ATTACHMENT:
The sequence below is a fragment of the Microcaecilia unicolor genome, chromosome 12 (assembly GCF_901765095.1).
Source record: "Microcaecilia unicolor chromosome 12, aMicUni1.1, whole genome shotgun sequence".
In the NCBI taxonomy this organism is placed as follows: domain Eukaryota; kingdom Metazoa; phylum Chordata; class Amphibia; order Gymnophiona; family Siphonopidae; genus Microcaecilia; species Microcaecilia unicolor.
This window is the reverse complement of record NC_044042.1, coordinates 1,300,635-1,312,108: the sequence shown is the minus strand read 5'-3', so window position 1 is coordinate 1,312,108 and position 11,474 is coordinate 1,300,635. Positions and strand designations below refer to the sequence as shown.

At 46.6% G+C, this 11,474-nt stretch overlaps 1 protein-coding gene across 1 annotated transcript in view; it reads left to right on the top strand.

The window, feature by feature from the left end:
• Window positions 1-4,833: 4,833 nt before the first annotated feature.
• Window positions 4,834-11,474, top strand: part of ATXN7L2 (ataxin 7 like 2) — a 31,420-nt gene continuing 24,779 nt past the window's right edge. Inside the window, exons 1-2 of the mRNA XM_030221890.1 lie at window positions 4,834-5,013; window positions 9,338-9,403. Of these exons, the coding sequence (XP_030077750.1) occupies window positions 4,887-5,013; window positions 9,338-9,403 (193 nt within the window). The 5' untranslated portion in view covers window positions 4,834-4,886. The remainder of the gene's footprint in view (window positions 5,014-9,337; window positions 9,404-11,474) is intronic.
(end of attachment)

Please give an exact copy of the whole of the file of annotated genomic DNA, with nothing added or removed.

The sequence below is a fragment of the Microcaecilia unicolor genome, chromosome 12 (assembly GCF_901765095.1).
Source record: "Microcaecilia unicolor chromosome 12, aMicUni1.1, whole genome shotgun sequence".
In the NCBI taxonomy this organism is placed as follows: domain Eukaryota; kingdom Metazoa; phylum Chordata; class Amphibia; order Gymnophiona; family Siphonopidae; genus Microcaecilia; species Microcaecilia unicolor.
This window is the reverse complement of record NC_044042.1, coordinates 1,300,635-1,312,108: the sequence shown is the minus strand read 5'-3', so window position 1 is coordinate 1,312,108 and position 11,474 is coordinate 1,300,635. Positions and strand designations below refer to the sequence as shown.

At 46.6% G+C, this 11,474-nt stretch overlaps 1 protein-coding gene across 1 annotated transcript in view; it reads left to right on the top strand.

The window, feature by feature from the left end:
• Window positions 1-4,833: 4,833 nt before the first annotated feature.
• Window positions 4,834-11,474, top strand: part of ATXN7L2 (ataxin 7 like 2) — a 31,420-nt gene continuing 24,779 nt past the window's right edge. Inside the window, exons 1-2 of the mRNA XM_030221890.1 lie at window positions 4,834-5,013; window positions 9,338-9,403. Of these exons, the coding sequence (XP_030077750.1) occupies window positions 4,887-5,013; window positions 9,338-9,403 (193 nt within the window). The 5' untranslated portion in view covers window positions 4,834-4,886. The remainder of the gene's footprint in view (window positions 5,014-9,337; window positions 9,404-11,474) is intronic.